There are three butterfly valve designs offered with the difference being the location of the actuating stem in relation to the disc and internal bore of the valve body; they are zero, double and triple offset.
The most common butterfly valve is the zero offset style, most often referred to as concentric or "resilient seated".
All butterfly valves require a ¼ (90º) turn to open or close the flow; some designs have geared operators to enable precise opening for flow/pressure throttling applications located in-between "full open or closed". Butterfly valves can be provided with manual, electric or pneumatic actuators.
seat butterfly valves
have a rubbery material to which the internal disc seals against. The
most common materials are Buna-N, EPDM and FKM and they are chosen based
upon fluid compatibility. The inherent advantages of this design are
have a rubbery material to which the internal disc seals against. The most common materials are Buna-N, EPDM and FKM and they are chosen based upon fluid compatibility. The inherent advantages of this design are:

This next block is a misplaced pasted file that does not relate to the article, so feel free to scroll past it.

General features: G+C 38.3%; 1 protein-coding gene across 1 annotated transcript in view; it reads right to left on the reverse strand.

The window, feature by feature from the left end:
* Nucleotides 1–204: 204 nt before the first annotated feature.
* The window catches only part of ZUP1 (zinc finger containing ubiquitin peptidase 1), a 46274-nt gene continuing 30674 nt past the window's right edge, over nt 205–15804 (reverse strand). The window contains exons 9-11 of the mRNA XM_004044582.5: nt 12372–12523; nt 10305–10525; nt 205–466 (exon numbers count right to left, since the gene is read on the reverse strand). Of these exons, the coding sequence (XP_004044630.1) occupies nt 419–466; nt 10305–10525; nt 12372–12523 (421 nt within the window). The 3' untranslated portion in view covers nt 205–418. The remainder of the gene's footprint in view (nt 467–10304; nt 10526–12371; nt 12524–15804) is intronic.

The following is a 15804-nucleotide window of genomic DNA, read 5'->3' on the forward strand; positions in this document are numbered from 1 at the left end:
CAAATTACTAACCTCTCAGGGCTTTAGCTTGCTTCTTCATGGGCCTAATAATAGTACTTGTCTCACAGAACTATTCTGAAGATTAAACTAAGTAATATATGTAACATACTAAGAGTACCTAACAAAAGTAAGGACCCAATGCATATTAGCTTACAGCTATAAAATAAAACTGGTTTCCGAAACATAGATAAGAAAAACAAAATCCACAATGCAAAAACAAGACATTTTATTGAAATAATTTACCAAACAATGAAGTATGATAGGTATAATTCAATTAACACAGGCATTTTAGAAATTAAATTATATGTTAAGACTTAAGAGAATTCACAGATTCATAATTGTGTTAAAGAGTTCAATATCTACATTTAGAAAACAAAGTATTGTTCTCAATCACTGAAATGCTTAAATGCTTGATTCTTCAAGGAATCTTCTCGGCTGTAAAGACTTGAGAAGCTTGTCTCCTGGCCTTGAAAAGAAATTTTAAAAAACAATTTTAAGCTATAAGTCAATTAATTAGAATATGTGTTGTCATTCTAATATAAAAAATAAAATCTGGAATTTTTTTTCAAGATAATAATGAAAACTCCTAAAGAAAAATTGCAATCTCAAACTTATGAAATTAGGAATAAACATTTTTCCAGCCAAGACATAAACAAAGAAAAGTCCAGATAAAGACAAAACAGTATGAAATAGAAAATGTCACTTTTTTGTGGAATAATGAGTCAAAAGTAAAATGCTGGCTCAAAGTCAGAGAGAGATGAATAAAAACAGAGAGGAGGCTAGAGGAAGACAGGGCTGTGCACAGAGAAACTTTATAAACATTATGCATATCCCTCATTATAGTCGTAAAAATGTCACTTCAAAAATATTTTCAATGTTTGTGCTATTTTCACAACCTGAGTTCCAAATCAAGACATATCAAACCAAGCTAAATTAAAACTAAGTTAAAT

The seat is deformable so it will seal if some debris becomes caught between the valve disc and seat.
The body can be made of a less expensive materials such as ductile iron
because it is not in contact with the process fluid .
The disc stem o-ring seal eliminates maintenance prone packing gland seals typical of ball valves.
The elastomeric seal generally requires less torque for actuation, which reduces the actuator size/complexity and thus reduces initial cost; assuming pressures are not too high.
Resilient seat butterfly valves are used mostly for water and industrial fluid applications. They are best suited for fluids with few particulates because the valve disc is in constant contact with the seat (creates wear).
isused for higher pressures and fluids with having particulate because this design reduces contact between the valve disc and seat, thus prolonging the seat life.
butterfly valve s
butterfly valve s
sare highly engineered to satisfy more complex process requirements such as high pressures,
If your application benefits from a double or triple offset style butterfly valve, you might also consider a ball valve design, we wrote an article Comparing Ball Valves to Butterfly Valves.